Now let’s crack open John Stuart Mill’s Utilitarianism:
defenders of utility often find themselves called upon to reply to such objections as this- that there is not time, previous to action, for calculating and weighing the effects of any line of conduct on the general happiness. … The answer to the objection is, that there has been ample time, namely, the whole past duration of the human species. During all that time, mankind have been learning by experience the tendencies of actions; on which experience all the prudence, as well as all the morality of life, are dependent.
Mill glazes over the objection, so let me emphasize it. If our goal is to maximize utility and minimize suffering, then in order to determine if a specific action is moral or not we need to accurately measure its utility. And that’s really hard. If I make the code faster, and so more people use it, have I increased emissions? What if the increase in emissions is balanced out by happier users with more utility? And what if one user is so happy they use your code to launch missiles at innocents? And what if you’re a brain in a vat on Twin Earth in a runaway trolley?
Mill can sidestep this question because it’s not one he’s interested in. His goal isn’t to measure the morality of individual actions, it’s to argue the moral basis for a harmonious society. He aims to show that the premises of utilitarianism, considered as principles, naturally lead to justifications for liberty, impartial justice, and suffrage.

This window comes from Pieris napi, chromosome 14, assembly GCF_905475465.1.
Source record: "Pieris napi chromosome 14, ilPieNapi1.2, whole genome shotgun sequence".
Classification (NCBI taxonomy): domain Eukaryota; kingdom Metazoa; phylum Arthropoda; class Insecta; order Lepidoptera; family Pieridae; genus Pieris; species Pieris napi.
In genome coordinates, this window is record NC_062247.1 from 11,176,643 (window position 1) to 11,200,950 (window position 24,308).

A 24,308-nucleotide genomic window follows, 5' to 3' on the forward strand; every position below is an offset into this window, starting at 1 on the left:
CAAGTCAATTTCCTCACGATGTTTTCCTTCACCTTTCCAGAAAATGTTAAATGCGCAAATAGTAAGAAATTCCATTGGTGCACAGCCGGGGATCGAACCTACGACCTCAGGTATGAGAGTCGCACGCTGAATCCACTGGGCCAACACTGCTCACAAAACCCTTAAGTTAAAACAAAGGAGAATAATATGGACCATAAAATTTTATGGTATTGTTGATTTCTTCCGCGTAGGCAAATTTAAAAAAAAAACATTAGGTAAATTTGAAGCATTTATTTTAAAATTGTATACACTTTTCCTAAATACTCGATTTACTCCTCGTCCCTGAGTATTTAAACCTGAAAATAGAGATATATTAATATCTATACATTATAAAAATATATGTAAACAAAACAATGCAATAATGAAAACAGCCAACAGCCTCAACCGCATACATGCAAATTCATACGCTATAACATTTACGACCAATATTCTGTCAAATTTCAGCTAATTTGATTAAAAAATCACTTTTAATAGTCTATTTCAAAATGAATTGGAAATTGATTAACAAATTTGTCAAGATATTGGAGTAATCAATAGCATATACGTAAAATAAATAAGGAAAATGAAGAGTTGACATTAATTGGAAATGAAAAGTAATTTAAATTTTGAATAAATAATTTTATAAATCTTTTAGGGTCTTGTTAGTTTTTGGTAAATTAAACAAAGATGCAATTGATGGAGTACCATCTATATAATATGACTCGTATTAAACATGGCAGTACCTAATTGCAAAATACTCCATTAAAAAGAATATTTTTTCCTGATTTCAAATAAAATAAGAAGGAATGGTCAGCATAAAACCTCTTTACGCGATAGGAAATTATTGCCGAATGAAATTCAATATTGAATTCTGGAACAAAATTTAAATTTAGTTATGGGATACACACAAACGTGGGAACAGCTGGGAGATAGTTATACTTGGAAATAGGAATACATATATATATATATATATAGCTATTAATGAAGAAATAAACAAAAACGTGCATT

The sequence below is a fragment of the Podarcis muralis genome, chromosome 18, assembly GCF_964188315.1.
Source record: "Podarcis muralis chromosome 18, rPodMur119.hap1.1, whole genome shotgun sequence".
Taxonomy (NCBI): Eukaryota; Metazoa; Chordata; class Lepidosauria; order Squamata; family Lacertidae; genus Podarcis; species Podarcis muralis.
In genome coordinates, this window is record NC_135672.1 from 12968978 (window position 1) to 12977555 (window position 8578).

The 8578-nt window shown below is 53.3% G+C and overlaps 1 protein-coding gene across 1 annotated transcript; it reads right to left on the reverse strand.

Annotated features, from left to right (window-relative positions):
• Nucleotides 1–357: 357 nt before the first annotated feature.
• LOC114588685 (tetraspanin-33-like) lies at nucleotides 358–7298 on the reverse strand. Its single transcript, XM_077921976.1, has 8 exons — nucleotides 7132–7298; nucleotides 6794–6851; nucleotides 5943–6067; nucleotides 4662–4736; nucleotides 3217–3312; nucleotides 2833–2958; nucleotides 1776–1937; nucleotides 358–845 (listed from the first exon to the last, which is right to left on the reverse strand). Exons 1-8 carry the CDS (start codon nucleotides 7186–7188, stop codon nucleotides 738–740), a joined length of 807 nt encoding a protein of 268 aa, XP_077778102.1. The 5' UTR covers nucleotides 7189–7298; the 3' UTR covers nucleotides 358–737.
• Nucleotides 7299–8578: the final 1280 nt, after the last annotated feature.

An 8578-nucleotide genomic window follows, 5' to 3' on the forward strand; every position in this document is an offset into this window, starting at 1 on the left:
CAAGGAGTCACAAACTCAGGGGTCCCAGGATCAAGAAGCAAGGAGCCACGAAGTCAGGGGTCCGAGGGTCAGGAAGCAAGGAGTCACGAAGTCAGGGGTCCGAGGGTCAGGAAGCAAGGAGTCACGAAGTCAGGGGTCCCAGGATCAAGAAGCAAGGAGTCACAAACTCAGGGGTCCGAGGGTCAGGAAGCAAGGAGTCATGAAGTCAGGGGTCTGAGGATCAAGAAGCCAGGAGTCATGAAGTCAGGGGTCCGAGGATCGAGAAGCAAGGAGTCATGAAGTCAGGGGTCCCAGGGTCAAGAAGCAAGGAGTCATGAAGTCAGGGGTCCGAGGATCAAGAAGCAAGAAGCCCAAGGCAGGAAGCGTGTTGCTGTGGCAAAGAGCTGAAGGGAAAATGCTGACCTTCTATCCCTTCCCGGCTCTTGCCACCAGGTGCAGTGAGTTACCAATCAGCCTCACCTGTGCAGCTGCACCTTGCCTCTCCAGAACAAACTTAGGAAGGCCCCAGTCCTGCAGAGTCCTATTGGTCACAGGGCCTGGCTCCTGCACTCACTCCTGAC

None of this means that you can’t apply utilitarianism for individual actions. Mill wrote his book 150 years ago and doesn’t have a monopoly on how we apply his ideas. But you should recognize that action analysis is a really hard problem that was intentionally avoided in the founding text, and it wasn’t something Mill wanted people to do. If you want to say “this specific action raises utility”, you better be able to make your case watertight. It needs to be beyond all reasonable doubt.
And “faster code uses less electricity so emits less carbon” is not beyond all reasonable doubt.
Why all this moral grandstanding, anyway? Why’s everybody suddenly so into saving the world through programming better? I can think of a few reasons:
The least cynical of these is (1), but it’s still a frustrating reason. It means that people are jumping in and trying to help without having done the research on how they can best help first. I guess that’s individually fine. It still bothers me personally, though, when they then share what they did with others as a means of inspiring others to do the same. Then more people end up doing something that doesn’t help at all.
Maybe I shouldn’t be as frustrated about this as I am. I dunno. I just spent two hours crunching numbers and rereading Utilitarianism to write a newsletter post. Is that really any better? I guess I’m not trying to save the planet with this, so that’s one difference. And I’m telling you that you don’t have to feel bad about not using local fonts.
This was sent as part of an email newsletter; you can subscribe here. Common topics are software history, formal methods, and silly research dives. Ranting on it is actually pretty uncommon; I wrote this rant primarily as a vent for election stress. Updates are 1-2x a week with the first being public and the second (usually) being email-only.
I don’t think these numbers are fully accurate, and I know there’s a huge controversy on whether carbon offsets actually do anything. I’m just using this to get a sense of the monetary scale. ↩